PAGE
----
Perennial Multiplying Leek (True Seed)
Improvement Status: Cultivar/Breeding Material
Seeds per packet: ~45
Germination tested: Rare botanical sample - not germination tested
EFN EXCLUSIVE. Leeks were all originally perennial plants, but years of breeding for size and uniformity have resulted in common leeks performing best as an annual or biennial plant. Yet leeks want to be perennial! If you leave a regular leek in the ground for a year or two, and it is able to survive your growing conditions, chances are it will produce an offset or two (offsets are little bulbs that grow off the base of the plant). The famous 'Elephant Garlic' is actually a leek with very large bulbs. This strain of perennial multiplying leeks originated in New Zealand, and it behaves very differently than most leeks: the mother plants won't grow as big, but will produce loads of offsets compared to standard leeks, with the same (or better) delicate flavor. A patch of these leeks will persist for years and years, and regularly harvested and re-planted offsets will produce a regular crop of good-sized leeks (roughly 3/4" diameter).
In New Zealand, these rarely flower and make seeds, which is typical of perennial multiplying leeks, but Andy Hahn's patch in Colorado produced loads of seed last year, and we are thrilled to be offering them to you. As with Andy's Green Mountain Multiplier Onion seeds, the seeds from this lot will produce genetically distinct plants, so expect a diversity of forms. If you get a particularly great one, you can give it a name and reproduce it clonally as a new variety of perennial leek! For resilience and climate change mitigation, we need all the perennial vegetables we can get!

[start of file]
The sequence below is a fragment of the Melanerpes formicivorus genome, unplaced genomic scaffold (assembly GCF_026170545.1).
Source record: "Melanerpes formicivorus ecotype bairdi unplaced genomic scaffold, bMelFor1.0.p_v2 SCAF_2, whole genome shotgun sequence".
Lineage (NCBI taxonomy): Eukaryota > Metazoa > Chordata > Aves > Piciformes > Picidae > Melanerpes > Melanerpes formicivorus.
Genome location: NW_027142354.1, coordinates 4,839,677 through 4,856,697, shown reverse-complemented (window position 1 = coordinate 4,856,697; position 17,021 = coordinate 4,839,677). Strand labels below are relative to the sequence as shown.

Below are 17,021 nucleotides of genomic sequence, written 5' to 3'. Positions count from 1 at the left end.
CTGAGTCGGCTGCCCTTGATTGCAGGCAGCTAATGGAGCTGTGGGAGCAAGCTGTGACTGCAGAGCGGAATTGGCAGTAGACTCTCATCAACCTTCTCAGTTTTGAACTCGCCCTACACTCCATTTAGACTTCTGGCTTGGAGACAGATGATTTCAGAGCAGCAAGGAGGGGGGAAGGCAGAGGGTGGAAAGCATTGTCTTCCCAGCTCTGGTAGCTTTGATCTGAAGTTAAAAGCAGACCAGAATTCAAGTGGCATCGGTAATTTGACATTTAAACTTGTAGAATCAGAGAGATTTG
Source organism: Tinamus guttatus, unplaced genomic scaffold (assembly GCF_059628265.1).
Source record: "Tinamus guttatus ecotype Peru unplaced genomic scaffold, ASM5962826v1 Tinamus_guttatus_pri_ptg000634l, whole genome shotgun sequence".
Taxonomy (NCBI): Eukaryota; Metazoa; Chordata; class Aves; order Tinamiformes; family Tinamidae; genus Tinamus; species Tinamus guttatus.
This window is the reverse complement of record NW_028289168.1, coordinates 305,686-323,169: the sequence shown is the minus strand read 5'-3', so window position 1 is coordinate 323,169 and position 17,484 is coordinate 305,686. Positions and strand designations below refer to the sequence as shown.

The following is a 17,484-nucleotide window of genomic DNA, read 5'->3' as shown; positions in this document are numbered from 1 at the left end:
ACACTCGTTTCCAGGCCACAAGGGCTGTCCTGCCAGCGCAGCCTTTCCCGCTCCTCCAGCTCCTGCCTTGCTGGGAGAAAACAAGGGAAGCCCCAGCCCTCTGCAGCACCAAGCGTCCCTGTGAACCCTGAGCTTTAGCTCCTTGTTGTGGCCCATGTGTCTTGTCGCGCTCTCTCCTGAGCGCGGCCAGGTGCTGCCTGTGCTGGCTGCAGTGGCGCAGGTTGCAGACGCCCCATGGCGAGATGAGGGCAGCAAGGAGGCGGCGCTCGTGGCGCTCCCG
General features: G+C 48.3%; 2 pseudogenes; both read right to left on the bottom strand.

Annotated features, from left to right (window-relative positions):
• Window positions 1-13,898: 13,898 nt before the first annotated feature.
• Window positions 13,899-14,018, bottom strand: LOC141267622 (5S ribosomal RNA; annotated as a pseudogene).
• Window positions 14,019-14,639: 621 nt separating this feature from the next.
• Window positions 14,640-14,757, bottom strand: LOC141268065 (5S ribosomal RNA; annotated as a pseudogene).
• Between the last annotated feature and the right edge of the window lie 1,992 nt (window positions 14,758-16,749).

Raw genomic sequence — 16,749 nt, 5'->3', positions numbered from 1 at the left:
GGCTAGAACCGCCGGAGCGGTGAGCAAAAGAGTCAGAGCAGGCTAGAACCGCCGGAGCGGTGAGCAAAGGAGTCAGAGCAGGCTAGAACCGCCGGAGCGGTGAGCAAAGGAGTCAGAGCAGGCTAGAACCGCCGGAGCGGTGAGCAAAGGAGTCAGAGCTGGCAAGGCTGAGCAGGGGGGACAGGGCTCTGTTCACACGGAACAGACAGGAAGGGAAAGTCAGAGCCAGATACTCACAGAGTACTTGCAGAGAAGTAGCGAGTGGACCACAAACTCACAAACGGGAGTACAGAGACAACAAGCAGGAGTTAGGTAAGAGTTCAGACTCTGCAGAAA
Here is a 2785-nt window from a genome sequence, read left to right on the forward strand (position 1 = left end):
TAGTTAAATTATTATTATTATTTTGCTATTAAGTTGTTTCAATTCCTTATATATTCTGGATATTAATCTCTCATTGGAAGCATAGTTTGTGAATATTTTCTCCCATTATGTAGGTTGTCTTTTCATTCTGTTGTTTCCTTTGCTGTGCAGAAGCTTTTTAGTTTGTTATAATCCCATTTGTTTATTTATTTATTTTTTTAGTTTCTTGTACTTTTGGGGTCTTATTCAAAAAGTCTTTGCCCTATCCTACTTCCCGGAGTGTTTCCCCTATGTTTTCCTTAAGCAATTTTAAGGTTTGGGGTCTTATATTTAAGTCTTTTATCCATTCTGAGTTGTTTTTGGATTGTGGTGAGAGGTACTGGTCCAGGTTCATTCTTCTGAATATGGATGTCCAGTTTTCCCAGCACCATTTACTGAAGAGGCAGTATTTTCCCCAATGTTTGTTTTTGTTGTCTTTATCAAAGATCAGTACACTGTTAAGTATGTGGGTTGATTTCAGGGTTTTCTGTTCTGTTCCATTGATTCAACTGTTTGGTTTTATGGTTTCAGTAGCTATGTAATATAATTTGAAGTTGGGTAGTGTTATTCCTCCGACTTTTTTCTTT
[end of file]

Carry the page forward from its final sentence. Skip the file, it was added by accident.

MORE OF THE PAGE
Growers are highly encouraged to sign up for Andy's Perennial Multiplying Leek Improvement project on the EFN website.
GROWING TIPS: Start in flats as early as possible (February or March). Transplant to a well-prepared bed once seedlings are a few inches tall and sturdy enough to stand up to the weather. Keep an eye on them throughout the season as they may ripen at different times. Once offsets start to appear, you may want to harvest mother plants. You will also want to leave some bulbs in the ground to see if they will perennialize in your area. They may die down to the ground in dry or cold weather, but the little bulbs will likely still be down there. If you've never grown perennial leeks before, you'd be wise to do some internet sleuthing to learn what to expect!
(Photo is not Andy's perennial leek — for which we have no photos — but a similarly behaving variety from our friend Telsing Andrews in Ottawa.)